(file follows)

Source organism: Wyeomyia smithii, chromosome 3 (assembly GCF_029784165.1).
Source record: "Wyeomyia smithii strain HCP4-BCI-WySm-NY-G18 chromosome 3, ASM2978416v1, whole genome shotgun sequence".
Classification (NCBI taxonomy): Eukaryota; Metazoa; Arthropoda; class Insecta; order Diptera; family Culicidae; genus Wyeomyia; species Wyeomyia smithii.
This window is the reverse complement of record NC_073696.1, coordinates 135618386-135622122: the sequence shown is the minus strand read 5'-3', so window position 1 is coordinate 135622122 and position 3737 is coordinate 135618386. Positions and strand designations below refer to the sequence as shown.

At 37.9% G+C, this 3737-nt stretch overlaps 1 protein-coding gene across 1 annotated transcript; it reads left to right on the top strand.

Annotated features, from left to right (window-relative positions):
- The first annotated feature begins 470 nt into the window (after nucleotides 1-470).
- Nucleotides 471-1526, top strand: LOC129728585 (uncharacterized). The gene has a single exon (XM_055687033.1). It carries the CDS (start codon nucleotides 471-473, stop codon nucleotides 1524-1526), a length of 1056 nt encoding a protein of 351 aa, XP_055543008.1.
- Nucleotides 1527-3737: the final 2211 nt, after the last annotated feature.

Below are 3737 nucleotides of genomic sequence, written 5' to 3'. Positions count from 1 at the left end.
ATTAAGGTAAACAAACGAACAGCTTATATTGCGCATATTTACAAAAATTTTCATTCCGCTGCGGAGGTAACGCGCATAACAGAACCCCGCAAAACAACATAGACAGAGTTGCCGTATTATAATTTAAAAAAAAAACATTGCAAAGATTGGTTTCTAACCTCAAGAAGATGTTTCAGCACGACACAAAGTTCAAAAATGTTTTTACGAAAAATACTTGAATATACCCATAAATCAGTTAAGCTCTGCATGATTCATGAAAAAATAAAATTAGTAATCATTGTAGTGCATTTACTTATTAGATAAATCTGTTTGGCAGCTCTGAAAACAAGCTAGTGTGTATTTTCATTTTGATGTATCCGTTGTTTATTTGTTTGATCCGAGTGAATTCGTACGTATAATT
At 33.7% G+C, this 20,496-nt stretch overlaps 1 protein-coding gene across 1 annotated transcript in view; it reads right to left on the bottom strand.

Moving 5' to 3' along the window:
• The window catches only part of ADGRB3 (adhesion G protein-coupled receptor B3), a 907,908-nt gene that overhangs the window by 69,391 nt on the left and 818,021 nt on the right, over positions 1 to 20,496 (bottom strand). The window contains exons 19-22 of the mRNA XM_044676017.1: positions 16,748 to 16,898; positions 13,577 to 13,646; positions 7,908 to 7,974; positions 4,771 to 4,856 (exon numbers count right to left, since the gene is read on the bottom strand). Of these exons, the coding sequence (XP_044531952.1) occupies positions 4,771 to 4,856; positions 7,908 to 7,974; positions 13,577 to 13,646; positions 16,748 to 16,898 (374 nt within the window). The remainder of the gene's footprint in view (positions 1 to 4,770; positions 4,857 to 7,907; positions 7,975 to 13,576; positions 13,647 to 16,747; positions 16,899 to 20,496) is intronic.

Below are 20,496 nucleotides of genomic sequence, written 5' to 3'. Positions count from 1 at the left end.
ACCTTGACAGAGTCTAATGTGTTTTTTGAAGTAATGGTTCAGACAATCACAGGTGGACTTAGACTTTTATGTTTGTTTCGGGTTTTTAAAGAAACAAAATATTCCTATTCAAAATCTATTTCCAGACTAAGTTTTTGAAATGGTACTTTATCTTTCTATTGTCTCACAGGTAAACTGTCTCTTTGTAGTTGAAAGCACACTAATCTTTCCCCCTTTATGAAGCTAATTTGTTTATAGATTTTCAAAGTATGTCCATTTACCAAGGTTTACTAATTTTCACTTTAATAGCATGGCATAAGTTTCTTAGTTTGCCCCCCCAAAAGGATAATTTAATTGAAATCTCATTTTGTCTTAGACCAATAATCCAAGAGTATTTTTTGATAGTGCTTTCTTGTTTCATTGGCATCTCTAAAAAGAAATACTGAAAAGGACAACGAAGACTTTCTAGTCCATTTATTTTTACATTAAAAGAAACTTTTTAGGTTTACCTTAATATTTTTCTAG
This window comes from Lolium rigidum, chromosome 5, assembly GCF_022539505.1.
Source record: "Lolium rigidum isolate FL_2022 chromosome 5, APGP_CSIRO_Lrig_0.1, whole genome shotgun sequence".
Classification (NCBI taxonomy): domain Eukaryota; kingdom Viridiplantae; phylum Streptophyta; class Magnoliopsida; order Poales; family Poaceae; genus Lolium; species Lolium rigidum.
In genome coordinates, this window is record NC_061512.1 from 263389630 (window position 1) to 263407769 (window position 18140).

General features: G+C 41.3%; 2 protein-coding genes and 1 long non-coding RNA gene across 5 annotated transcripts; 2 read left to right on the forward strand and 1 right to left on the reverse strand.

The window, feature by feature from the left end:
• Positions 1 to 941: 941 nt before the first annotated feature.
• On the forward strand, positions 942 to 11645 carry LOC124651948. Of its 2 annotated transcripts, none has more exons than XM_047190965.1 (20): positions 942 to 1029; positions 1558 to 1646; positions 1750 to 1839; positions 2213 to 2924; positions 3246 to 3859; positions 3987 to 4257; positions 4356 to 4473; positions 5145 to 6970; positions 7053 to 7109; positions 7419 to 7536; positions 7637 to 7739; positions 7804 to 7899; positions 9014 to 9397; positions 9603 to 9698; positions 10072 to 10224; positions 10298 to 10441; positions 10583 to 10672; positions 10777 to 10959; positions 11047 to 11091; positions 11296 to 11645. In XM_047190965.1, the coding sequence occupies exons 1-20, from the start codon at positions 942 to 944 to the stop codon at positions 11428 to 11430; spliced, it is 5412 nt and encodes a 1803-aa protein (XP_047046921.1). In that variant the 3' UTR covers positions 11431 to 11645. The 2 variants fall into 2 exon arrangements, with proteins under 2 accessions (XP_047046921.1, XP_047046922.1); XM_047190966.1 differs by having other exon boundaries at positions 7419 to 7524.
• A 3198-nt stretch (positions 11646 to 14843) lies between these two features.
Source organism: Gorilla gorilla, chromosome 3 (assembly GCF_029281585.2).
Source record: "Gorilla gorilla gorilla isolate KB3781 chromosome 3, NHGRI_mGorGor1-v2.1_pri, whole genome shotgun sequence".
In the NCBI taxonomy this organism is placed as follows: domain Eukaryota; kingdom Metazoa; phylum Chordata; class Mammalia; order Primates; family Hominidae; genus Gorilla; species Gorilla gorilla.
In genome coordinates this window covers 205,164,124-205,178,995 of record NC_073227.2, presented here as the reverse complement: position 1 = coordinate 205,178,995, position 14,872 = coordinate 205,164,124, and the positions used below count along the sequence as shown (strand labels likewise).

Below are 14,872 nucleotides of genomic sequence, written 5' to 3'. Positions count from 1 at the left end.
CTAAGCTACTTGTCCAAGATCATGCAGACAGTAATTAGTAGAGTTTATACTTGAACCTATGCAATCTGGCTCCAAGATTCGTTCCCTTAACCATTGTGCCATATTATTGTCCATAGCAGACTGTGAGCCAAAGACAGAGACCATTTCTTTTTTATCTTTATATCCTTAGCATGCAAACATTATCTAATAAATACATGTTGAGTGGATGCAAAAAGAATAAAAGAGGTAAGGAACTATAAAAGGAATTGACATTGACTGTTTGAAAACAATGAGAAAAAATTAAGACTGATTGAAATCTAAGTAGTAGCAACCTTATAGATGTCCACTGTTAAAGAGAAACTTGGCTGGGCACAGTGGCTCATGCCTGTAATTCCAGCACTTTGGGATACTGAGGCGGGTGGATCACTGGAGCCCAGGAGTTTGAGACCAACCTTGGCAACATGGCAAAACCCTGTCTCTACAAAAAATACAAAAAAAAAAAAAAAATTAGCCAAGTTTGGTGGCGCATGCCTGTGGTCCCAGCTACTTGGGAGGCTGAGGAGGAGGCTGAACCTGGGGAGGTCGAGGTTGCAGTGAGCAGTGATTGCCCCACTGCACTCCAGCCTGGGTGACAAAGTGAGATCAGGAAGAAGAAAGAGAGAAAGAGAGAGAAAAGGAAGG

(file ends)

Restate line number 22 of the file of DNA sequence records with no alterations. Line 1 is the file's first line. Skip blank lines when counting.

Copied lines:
The window, feature by feature from the left end: